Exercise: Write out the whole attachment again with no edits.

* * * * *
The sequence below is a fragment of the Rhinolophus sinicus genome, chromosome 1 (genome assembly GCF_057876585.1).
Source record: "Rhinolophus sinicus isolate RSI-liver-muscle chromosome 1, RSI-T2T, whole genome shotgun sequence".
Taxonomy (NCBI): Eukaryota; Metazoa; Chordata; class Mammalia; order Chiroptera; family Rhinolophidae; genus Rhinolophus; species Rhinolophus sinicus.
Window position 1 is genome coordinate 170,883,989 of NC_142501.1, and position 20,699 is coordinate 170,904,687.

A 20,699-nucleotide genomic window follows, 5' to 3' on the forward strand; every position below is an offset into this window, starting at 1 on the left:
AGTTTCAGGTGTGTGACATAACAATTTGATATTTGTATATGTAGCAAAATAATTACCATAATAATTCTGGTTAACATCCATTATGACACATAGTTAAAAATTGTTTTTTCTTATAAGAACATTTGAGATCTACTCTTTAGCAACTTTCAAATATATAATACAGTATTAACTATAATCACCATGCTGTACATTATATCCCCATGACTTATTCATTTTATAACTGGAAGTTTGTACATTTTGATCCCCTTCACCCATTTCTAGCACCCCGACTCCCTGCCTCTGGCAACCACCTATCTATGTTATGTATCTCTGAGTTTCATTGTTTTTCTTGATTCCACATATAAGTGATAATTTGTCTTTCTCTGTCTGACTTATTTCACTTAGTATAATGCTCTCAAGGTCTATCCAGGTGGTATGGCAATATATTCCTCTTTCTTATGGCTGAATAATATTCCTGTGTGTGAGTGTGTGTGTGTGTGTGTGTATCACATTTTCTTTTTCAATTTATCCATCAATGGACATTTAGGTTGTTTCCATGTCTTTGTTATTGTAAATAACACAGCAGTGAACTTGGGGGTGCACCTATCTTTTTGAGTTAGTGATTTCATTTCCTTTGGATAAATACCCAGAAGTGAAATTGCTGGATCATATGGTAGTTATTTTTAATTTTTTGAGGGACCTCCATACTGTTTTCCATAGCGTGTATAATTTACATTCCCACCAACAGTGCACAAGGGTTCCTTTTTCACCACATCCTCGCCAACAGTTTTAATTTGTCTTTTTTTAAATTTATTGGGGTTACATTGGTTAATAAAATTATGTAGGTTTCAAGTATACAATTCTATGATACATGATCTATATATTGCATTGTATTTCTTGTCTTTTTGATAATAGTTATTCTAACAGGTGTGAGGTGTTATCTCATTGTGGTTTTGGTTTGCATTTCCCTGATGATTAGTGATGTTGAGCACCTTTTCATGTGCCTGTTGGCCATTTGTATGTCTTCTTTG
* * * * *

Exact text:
The sequence below is a fragment of the Rhinolophus sinicus genome, chromosome 1 (genome assembly GCF_057876585.1).
Source record: "Rhinolophus sinicus isolate RSI-liver-muscle chromosome 1, RSI-T2T, whole genome shotgun sequence".
Taxonomy (NCBI): Eukaryota; Metazoa; Chordata; class Mammalia; order Chiroptera; family Rhinolophidae; genus Rhinolophus; species Rhinolophus sinicus.
Window position 1 is genome coordinate 170,883,989 of NC_142501.1, and position 20,699 is coordinate 170,904,687.

A 20,699-nucleotide genomic window follows, 5' to 3' on the forward strand; every position below is an offset into this window, starting at 1 on the left:
AGTTTCAGGTGTGTGACATAACAATTTGATATTTGTATATGTAGCAAAATAATTACCATAATAATTCTGGTTAACATCCATTATGACACATAGTTAAAAATTGTTTTTTCTTATAAGAACATTTGAGATCTACTCTTTAGCAACTTTCAAATATATAATACAGTATTAACTATAATCACCATGCTGTACATTATATCCCCATGACTTATTCATTTTATAACTGGAAGTTTGTACATTTTGATCCCCTTCACCCATTTCTAGCACCCCGACTCCCTGCCTCTGGCAACCACCTATCTATGTTATGTATCTCTGAGTTTCATTGTTTTTCTTGATTCCACATATAAGTGATAATTTGTCTTTCTCTGTCTGACTTATTTCACTTAGTATAATGCTCTCAAGGTCTATCCAGGTGGTATGGCAATATATTCCTCTTTCTTATGGCTGAATAATATTCCTGTGTGTGAGTGTGTGTGTGTGTGTGTGTATCACATTTTCTTTTTCAATTTATCCATCAATGGACATTTAGGTTGTTTCCATGTCTTTGTTATTGTAAATAACACAGCAGTGAACTTGGGGGTGCACCTATCTTTTTGAGTTAGTGATTTCATTTCCTTTGGATAAATACCCAGAAGTGAAATTGCTGGATCATATGGTAGTTATTTTTAATTTTTTGAGGGACCTCCATACTGTTTTCCATAGCGTGTATAATTTACATTCCCACCAACAGTGCACAAGGGTTCCTTTTTCACCACATCCTCGCCAACAGTTTTAATTTGTCTTTTTTTAAATTTATTGGGGTTACATTGGTTAATAAAATTATGTAGGTTTCAAGTATACAATTCTATGATACATGATCTATATATTGCATTGTATTTCTTGTCTTTTTGATAATAGTTATTCTAACAGGTGTGAGGTGTTATCTCATTGTGGTTTTGGTTTGCATTTCCCTGATGATTAGTGATGTTGAGCACCTTTTCATGTGCCTGTTGGCCATTTGTATGTCTTCTTTG